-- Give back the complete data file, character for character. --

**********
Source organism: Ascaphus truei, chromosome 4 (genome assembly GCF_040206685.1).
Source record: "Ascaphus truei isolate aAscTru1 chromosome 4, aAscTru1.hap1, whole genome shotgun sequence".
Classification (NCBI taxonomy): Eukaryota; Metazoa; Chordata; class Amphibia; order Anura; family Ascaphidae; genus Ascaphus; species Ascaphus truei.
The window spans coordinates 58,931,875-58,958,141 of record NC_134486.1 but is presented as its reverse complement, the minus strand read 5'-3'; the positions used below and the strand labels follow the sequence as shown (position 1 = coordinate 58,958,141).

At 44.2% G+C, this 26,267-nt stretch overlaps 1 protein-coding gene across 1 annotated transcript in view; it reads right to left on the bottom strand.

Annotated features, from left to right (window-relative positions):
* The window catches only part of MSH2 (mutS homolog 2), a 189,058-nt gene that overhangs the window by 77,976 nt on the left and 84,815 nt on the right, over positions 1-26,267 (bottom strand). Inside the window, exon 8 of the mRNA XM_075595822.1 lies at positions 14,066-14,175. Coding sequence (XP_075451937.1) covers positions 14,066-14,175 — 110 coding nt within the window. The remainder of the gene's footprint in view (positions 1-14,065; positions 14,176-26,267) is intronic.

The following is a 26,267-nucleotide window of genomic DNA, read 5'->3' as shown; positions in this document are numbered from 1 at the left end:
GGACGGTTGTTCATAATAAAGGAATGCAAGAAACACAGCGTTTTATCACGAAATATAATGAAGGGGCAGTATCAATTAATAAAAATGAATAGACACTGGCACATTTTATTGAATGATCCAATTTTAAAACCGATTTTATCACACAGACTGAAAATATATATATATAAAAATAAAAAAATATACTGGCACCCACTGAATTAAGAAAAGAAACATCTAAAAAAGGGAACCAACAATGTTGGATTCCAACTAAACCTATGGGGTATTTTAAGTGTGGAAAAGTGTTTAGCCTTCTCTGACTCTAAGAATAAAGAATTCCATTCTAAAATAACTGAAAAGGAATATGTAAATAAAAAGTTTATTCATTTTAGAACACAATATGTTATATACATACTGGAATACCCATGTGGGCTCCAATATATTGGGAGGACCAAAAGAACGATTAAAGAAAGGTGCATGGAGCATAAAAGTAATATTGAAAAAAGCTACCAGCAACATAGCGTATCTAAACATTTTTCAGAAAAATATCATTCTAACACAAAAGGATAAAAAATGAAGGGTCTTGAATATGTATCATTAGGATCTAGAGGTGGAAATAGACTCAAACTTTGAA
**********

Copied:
Source organism: Ascaphus truei, chromosome 4 (genome assembly GCF_040206685.1).
Source record: "Ascaphus truei isolate aAscTru1 chromosome 4, aAscTru1.hap1, whole genome shotgun sequence".
Classification (NCBI taxonomy): Eukaryota; Metazoa; Chordata; class Amphibia; order Anura; family Ascaphidae; genus Ascaphus; species Ascaphus truei.
The window spans coordinates 58,931,875-58,958,141 of record NC_134486.1 but is presented as its reverse complement, the minus strand read 5'-3'; the positions used below and the strand labels follow the sequence as shown (position 1 = coordinate 58,958,141).

At 44.2% G+C, this 26,267-nt stretch overlaps 1 protein-coding gene across 1 annotated transcript in view; it reads right to left on the bottom strand.

Annotated features, from left to right (window-relative positions):
* The window catches only part of MSH2 (mutS homolog 2), a 189,058-nt gene that overhangs the window by 77,976 nt on the left and 84,815 nt on the right, over positions 1-26,267 (bottom strand). Inside the window, exon 8 of the mRNA XM_075595822.1 lies at positions 14,066-14,175. Coding sequence (XP_075451937.1) covers positions 14,066-14,175 — 110 coding nt within the window. The remainder of the gene's footprint in view (positions 1-14,065; positions 14,176-26,267) is intronic.

The following is a 26,267-nucleotide window of genomic DNA, read 5'->3' as shown; positions in this document are numbered from 1 at the left end:
GGACGGTTGTTCATAATAAAGGAATGCAAGAAACACAGCGTTTTATCACGAAATATAATGAAGGGGCAGTATCAATTAATAAAAATGAATAGACACTGGCACATTTTATTGAATGATCCAATTTTAAAACCGATTTTATCACACAGACTGAAAATATATATATATAAAAATAAAAAAATATACTGGCACCCACTGAATTAAGAAAAGAAACATCTAAAAAAGGGAACCAACAATGTTGGATTCCAACTAAACCTATGGGGTATTTTAAGTGTGGAAAAGTGTTTAGCCTTCTCTGACTCTAAGAATAAAGAATTCCATTCTAAAATAACTGAAAAGGAATATGTAAATAAAAAGTTTATTCATTTTAGAACACAATATGTTATATACATACTGGAATACCCATGTGGGCTCCAATATATTGGGAGGACCAAAAGAACGATTAAAGAAAGGTGCATGGAGCATAAAAGTAATATTGAAAAAAGCTACCAGCAACATAGCGTATCTAAACATTTTTCAGAAAAATATCATTCTAACACAAAAGGATAAAAAATGAAGGGTCTTGAATATGTATCATTAGGATCTAGAGGTGGAAATAGACTCAAACTTTGAA